Sunday, September 07, 2008
HBO's "True Blood" and "Entourage" Revel in Childish Things
I'm not prone to beginning blog posts with quotes from the New Testament, but in reflecting on HBO's Sunday night lineup, I kept coming back to...
"When I was a child, I spake as a child, I understood as a child, I thought as a child: but when I became a man, I put away childish things."
Now obviously this quote from first Corinthians doesn't have a DARNED thing to do with me. I watch TV for a living and at my most mature, I'm fairly infantile.
But what I *do* know is that two subjects that used to excite and entertain me a heck of a lot more than they do now are the glamorous lives of Hollywood stars and the sex lives of vampires.
Follow through after the bump to see how that impacts my initial opinions on the premieres of "True Blood" and "Entourage"...
I'm not sure I was ever a devotee of supermarket tabloids dedicated to celebrity gossip and tawdry rumor-mongering, but I was a pretty big fan of the first two-and-a-half seasons of HBO's "Entourage." Things started getting messy when the second half of the third season was followed within two weeks by the fourth season and suddenly the show ceased to be funny at all. Yes, "Entourage" got a ridiculously undeserved outstanding comedy series Emmy nomination for that dreadful period, but not only had the series' characters become one-note and unrecognizable, but the events of excess that made up their lives had become uninteresting, or even boring. Either I'd seen enough A-list debauchery that it was no longer amusing, or else Doug Ellin and company had lost control. It's not like I was going to stop watching, but my four episodes the new season of "Entourage" sat next to my TV for nearly two weeks before I got around to feeling like watching them, which never would have happened two years ago.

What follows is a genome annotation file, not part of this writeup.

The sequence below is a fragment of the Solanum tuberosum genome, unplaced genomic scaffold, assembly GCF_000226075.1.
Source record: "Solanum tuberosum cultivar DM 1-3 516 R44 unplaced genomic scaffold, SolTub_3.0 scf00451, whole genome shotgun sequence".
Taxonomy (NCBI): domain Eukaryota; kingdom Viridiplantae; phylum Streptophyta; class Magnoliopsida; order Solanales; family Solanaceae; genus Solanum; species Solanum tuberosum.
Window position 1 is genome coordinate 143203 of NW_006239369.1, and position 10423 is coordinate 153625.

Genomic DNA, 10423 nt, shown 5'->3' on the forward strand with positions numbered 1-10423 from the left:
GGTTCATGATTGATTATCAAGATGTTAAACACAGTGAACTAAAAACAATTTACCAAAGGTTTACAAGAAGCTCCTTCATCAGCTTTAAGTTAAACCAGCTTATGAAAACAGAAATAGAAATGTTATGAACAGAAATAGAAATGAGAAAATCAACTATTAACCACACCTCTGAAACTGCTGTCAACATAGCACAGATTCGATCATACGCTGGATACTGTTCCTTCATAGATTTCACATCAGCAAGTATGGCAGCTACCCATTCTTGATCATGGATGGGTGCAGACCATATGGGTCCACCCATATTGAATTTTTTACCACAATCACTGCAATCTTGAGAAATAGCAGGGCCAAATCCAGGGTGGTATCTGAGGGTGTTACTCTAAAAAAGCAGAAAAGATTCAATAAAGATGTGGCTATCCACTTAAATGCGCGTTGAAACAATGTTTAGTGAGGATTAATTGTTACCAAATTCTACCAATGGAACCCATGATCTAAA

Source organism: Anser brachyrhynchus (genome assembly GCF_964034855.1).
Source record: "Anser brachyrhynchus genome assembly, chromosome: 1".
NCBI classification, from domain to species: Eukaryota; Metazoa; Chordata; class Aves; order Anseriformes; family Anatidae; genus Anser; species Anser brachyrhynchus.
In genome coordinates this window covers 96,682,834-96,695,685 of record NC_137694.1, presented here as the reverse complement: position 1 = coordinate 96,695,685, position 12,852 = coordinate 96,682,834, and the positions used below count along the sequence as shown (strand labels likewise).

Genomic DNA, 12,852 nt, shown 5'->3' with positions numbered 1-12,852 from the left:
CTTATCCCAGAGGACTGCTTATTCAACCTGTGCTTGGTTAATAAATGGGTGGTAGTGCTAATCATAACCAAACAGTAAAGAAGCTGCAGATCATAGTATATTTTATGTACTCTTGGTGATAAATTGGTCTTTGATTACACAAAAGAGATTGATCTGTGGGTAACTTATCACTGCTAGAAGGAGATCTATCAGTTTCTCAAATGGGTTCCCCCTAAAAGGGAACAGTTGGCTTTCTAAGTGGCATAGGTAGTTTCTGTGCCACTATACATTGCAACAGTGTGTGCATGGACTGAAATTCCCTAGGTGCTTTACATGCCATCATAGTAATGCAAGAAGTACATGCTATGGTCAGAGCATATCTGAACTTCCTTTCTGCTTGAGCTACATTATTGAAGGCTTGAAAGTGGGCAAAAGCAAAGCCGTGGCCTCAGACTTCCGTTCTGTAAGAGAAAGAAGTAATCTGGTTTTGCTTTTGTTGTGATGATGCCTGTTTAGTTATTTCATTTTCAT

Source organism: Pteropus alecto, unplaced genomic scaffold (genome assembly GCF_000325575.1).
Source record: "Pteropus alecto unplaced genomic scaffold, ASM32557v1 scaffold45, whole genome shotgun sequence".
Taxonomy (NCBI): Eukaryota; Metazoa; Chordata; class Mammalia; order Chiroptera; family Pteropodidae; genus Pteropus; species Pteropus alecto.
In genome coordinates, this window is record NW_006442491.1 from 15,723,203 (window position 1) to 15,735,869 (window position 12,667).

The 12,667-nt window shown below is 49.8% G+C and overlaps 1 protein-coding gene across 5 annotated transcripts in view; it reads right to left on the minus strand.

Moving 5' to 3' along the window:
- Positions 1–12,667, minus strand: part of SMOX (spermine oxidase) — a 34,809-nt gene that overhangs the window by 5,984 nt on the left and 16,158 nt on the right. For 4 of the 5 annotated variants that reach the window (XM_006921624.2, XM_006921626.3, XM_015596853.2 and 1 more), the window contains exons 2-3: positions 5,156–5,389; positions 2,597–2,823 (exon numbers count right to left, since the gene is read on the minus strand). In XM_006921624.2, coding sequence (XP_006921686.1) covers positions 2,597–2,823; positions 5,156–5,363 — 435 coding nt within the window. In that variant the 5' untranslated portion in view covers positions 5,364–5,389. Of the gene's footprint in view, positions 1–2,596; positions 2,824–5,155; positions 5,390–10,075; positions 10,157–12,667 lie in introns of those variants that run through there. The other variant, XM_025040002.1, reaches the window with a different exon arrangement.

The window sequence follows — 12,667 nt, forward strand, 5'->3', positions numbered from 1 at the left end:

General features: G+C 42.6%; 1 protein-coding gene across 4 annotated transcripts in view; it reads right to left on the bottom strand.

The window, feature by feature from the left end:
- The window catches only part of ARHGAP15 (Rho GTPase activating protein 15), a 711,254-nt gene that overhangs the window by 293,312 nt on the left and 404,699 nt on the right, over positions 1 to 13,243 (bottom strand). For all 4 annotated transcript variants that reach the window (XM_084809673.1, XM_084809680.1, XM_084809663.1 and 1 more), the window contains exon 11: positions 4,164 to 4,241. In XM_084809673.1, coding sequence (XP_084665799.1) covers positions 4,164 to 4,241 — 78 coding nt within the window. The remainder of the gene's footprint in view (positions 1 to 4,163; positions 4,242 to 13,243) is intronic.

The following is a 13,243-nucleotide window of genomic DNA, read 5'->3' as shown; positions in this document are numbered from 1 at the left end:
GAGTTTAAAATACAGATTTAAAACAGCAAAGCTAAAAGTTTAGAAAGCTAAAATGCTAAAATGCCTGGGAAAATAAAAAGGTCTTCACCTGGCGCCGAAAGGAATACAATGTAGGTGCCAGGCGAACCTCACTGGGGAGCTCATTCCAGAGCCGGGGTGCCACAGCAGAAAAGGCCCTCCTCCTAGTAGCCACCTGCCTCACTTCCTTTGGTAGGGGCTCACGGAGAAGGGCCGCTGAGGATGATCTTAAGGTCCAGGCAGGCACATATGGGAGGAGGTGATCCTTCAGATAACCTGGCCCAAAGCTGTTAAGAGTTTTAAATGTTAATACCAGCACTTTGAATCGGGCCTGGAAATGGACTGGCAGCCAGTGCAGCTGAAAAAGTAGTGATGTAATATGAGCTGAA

Just as I never would stop watching "Entourage," it's hard for me to protest that I'm sick of the sex lives of vampires when entirely too much of my summer reading time was dedicated to four books of the "Twilight" series and the first part of Charlaine Harris' Southern Vampire Mysteries, which are the basis for "True Blood." At a certain point, I lost track of which vampires were afraid of the sun, which vampires just sparkled, which mortal girls were having raucous sex with their vampire girls and which vampires had intimacy issues.
My problem is that I was absolutely a vampire obsessed child, a huge fan of "Dracula," "Salem's Lot" and the more foundational vampire texts by Polidori and Le Fanu. I loved me some vampires, but not in the way that teenage girls and middle-aged housewives love them some vampires. I loved vampires because they were really freakin' scary and because they drank blood and they were really hard to kill. The fact that they were immortal and that being immortal makes you really broody and soulful and complicated really didn't register on my appreciative radar. And the fact that Dracula kept a trio of sexy vampire women in his basement seemed *hot* but it didn't seem romantic in any real way. Even when I later became a "Buffy" and "Angel" fan, I mostly liked the demons, the dialogue and Sarah Michelle Gellar, but I never got invested in Buffy-Angel 'shipping. I've always hated Anne Rice's purple prose and when "Moonlight" premiered and it became clear that the show was going to be nothing but trenchcoats, yearning glances and forbidden love, I mostly tuned it out.
With that as context, how are HBO's Sunday premieres of "Entourage" and "True Blood"?
"Entourage": The show's producers have to figure out which things are funny for Adrien Grenier's Vincent Chase and, more importantly, for how long. Success, it turns out, was only funny for a little over a season and artistic hubris, the kind that accompanied the production of "Medellin," was funny for even less time. But Vince's failure and eventual comeback? That may be fruitful comic territory, as the premiere begins with Richard Roeper tearing "Medellin" to shreds, which is hopefully another joke, the idea that anybody anywhere would actually get invested in Richard Roeper's opinion about a movie. Seeing the character respond to the absence of success is good for a few chuckles and over the next three episodes watching him figure out the realities of his career status, also funny.